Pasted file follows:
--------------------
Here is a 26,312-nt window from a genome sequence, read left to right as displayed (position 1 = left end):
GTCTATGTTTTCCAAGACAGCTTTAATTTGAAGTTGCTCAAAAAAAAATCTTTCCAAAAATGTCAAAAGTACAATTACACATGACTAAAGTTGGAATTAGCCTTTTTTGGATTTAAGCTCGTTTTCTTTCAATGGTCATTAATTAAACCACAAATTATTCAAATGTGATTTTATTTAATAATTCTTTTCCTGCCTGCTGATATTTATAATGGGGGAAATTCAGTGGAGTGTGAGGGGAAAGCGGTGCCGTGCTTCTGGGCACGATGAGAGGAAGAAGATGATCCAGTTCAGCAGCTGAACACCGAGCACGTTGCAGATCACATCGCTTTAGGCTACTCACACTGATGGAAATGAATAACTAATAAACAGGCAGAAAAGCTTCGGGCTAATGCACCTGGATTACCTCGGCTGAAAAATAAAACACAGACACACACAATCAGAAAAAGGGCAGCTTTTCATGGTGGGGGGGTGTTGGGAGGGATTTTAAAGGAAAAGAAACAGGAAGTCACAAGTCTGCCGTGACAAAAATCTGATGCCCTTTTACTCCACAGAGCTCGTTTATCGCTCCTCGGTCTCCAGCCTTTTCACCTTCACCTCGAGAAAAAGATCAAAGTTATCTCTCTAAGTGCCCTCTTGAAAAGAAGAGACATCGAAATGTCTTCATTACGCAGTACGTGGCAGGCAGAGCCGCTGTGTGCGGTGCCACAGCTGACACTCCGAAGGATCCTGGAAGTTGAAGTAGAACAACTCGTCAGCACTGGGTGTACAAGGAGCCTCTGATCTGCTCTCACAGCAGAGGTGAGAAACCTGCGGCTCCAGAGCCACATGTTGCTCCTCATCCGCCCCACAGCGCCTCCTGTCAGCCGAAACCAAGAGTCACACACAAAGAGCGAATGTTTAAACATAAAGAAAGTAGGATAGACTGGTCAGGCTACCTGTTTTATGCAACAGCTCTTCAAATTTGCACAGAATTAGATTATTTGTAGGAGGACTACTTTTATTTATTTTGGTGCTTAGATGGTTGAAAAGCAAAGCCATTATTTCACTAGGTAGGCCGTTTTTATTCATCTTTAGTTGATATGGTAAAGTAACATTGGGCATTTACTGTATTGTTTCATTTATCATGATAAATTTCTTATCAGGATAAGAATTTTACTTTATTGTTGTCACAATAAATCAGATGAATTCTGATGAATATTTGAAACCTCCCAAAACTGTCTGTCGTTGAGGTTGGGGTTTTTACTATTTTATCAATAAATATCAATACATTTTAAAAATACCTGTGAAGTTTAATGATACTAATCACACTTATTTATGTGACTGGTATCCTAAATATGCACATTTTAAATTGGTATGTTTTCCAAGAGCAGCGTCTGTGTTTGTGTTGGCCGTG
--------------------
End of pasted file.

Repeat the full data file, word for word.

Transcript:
Here is a 26,312-nt window from a genome sequence, read left to right as displayed (position 1 = left end):
GTCTATGTTTTCCAAGACAGCTTTAATTTGAAGTTGCTCAAAAAAAAATCTTTCCAAAAATGTCAAAAGTACAATTACACATGACTAAAGTTGGAATTAGCCTTTTTTGGATTTAAGCTCGTTTTCTTTCAATGGTCATTAATTAAACCACAAATTATTCAAATGTGATTTTATTTAATAATTCTTTTCCTGCCTGCTGATATTTATAATGGGGGAAATTCAGTGGAGTGTGAGGGGAAAGCGGTGCCGTGCTTCTGGGCACGATGAGAGGAAGAAGATGATCCAGTTCAGCAGCTGAACACCGAGCACGTTGCAGATCACATCGCTTTAGGCTACTCACACTGATGGAAATGAATAACTAATAAACAGGCAGAAAAGCTTCGGGCTAATGCACCTGGATTACCTCGGCTGAAAAATAAAACACAGACACACACAATCAGAAAAAGGGCAGCTTTTCATGGTGGGGGGGTGTTGGGAGGGATTTTAAAGGAAAAGAAACAGGAAGTCACAAGTCTGCCGTGACAAAAATCTGATGCCCTTTTACTCCACAGAGCTCGTTTATCGCTCCTCGGTCTCCAGCCTTTTCACCTTCACCTCGAGAAAAAGATCAAAGTTATCTCTCTAAGTGCCCTCTTGAAAAGAAGAGACATCGAAATGTCTTCATTACGCAGTACGTGGCAGGCAGAGCCGCTGTGTGCGGTGCCACAGCTGACACTCCGAAGGATCCTGGAAGTTGAAGTAGAACAACTCGTCAGCACTGGGTGTACAAGGAGCCTCTGATCTGCTCTCACAGCAGAGGTGAGAAACCTGCGGCTCCAGAGCCACATGTTGCTCCTCATCCGCCCCACAGCGCCTCCTGTCAGCCGAAACCAAGAGTCACACACAAAGAGCGAATGTTTAAACATAAAGAAAGTAGGATAGACTGGTCAGGCTACCTGTTTTATGCAACAGCTCTTCAAATTTGCACAGAATTAGATTATTTGTAGGAGGACTACTTTTATTTATTTTGGTGCTTAGATGGTTGAAAAGCAAAGCCATTATTTCACTAGGTAGGCCGTTTTTATTCATCTTTAGTTGATATGGTAAAGTAACATTGGGCATTTACTGTATTGTTTCATTTATCATGATAAATTTCTTATCAGGATAAGAATTTTACTTTATTGTTGTCACAATAAATCAGATGAATTCTGATGAATATTTGAAACCTCCCAAAACTGTCTGTCGTTGAGGTTGGGGTTTTTACTATTTTATCAATAAATATCAATACATTTTAAAAATACCTGTGAAGTTTAATGATACTAATCACACTTATTTATGTGACTGGTATCCTAAATATGCACATTTTAAATTGGTATGTTTTCCAAGAGCAGCGTCTGTGTTTGTGTTGGCCGTG